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Measuring the Vulnerability of Subnational Regions in South Africa


  • Wim Naude
  • Mark McGillivray
  • Stephanie Rossouw


A small but growing literature has been concerned about the economic (and environmental) vulnerability on the level of countries. Less attention is paid to the economic vulnerability of different regions within countries. By focusing on the vulnerability of subnational regions, this paper contributes to the small literature on the “vulnerability of place”. They authors see the vulnerability of place as being due to vulnerability in various domains, such as economic vulnerability, vulnerability of environment, and governance, demographic and health fragilities. They use a subnational data set on 354 magisterial districts from South Africa, recognize the potential relevance of measuring vulnerability on a subnational level, and construct a Local Vulnerability Index for the various districts. They condition this index on district per capita income and term this a Vulnerability Intervention Index, interpreting this as an indicator of where higher income per capita, often seen in the literature as a measure of resilience, will in itself be unlikely to reduce vulnerability.

Suggested Citation

  • Wim Naude & Mark McGillivray & Stephanie Rossouw, 2009. "Measuring the Vulnerability of Subnational Regions in South Africa," Oxford Development Studies, Taylor & Francis Journals, vol. 37(3), pages 249-276.
  • Handle: RePEc:taf:oxdevs:v:37:y:2009:i:3:p:249-276 DOI: 10.1080/13600810903085800

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    References listed on IDEAS

    1. Gordon Cordina, 2004. "Economic Vulnerability And Economic Growth: Some Results From A Neo-Classical Growth Modelling Approach," Journal of Economic Development, Chung-Ang Unviersity, Department of Economics, vol. 29(2), pages 21-39, December.
    2. Lino Briguglio & Gordon Cordina & Nadia Farrugia & Stephanie Vella, 2009. "Economic Vulnerability and Resilience: Concepts and Measurements," Oxford Development Studies, Taylor & Francis Journals, vol. 37(3), pages 229-247.
    3. Briguglio, Lino, 1995. "Small island developing states and their economic vulnerabilities," World Development, Elsevier, vol. 23(9), pages 1615-1632, September.
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    Cited by:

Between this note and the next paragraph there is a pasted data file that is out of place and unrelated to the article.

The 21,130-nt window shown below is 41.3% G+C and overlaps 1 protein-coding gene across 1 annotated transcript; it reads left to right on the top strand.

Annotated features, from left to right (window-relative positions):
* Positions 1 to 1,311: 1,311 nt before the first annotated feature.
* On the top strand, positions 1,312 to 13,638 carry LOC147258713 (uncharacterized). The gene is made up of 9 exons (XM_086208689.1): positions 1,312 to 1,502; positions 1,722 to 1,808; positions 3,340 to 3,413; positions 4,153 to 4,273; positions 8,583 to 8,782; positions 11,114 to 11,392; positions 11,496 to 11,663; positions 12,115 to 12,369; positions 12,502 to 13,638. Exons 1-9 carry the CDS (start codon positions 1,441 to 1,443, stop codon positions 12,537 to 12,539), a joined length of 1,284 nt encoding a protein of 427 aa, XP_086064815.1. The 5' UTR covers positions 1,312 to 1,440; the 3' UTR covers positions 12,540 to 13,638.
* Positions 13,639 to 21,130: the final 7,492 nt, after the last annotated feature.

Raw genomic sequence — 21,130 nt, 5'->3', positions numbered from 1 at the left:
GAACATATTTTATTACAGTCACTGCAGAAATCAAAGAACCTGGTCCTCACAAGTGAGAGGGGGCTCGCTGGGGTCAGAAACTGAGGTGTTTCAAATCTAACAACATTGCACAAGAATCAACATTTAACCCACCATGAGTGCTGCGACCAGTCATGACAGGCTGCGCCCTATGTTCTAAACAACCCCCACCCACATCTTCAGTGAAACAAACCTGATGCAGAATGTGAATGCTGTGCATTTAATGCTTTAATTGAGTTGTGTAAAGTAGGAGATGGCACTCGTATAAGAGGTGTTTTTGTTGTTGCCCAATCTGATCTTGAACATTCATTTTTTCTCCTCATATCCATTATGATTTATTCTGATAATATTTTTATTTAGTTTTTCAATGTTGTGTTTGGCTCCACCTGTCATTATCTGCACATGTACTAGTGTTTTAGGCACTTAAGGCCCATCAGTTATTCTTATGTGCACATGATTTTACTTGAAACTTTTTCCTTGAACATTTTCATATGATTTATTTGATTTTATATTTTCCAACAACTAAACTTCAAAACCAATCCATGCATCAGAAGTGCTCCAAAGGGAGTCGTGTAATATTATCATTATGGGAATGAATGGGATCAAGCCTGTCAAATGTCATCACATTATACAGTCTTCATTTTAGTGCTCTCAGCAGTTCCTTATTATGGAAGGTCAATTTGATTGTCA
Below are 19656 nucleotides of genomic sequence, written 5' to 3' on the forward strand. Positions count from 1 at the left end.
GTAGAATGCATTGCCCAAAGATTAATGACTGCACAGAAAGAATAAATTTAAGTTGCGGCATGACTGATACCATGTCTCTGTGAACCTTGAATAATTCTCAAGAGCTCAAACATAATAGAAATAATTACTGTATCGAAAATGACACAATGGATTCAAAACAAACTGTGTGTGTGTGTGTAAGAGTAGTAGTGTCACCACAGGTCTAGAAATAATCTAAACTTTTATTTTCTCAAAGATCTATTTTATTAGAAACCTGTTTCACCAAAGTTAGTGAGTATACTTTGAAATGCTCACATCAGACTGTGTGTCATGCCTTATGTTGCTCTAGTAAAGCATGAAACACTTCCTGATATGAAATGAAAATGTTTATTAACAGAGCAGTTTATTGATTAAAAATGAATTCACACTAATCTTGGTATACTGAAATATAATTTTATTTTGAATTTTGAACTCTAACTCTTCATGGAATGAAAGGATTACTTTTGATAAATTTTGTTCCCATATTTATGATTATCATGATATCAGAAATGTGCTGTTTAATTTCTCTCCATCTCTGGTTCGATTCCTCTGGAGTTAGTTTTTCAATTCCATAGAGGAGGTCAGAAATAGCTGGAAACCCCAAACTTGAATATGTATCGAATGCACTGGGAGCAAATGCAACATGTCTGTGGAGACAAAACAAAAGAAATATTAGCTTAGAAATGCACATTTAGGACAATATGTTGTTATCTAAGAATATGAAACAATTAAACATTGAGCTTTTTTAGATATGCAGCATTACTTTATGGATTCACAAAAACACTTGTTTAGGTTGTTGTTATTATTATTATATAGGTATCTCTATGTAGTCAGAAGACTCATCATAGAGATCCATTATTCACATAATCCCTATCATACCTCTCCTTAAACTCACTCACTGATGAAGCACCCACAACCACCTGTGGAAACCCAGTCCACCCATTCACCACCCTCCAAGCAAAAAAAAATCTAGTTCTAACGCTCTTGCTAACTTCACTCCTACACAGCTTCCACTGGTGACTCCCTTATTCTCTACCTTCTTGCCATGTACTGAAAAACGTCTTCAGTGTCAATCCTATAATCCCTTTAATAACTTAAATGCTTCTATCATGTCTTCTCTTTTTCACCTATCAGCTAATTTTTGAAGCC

1. Montalbano, Pierluigi, 2011. "Trade Openness and Developing Countries' Vulnerability: Concepts, Misconceptions, and Directions for Research," World Development, Elsevier, vol. 39(9), pages 1489-1502, September.
    2. Andy Sumner & Rich Mallett, 2011. "Snakes and Ladders, Buffers and Passports: Rethinking Poverty, Vulnerability and Wellbeing," Working Papers 83, International Policy Centre for Inclusive Growth.
    3. Stephanié Rossouw & Don J. Webber, 2012. "Sub-national vulnerability and relative location: A case study of South Africa," Working Papers 2012-01, Auckland University of Technology, Department of Economics.
    4. Maria Makabenta Ikeda & Arlene Garces-Ozanne, 2016. "Human Security, Social Competence and Natural Disasters in Japan and New Zealand: A Case study of Filipino migrants," Japan Social Innovation Journal, University of Hyogo Institute for Policy Analysis and Social Innovation, vol. 6(1), pages 1-42, March.
    5. Tomoki Fujii, 2016. "Concepts and measurement of vulnerability to poverty and other issues: a review of literature," Chapters,in: The Asian ‘Poverty Miracle’, chapter 3, pages 53-83 Edward Elgar Publishing.
    6. Tomoki Fujii, 2016. "Concepts and measurement of vulnerability to poverty and other issues: a review of literature," Chapters,in: The Asian ‘Poverty Miracle’, chapter 3, pages 53-83 Edward Elgar Publishing.
    7. Anand, P B, 2011. "Developing a multi-dimensional environmental vulnerability (MEV) indicator for Mongolia," MPRA Paper 47440, University Library of Munich, Germany.

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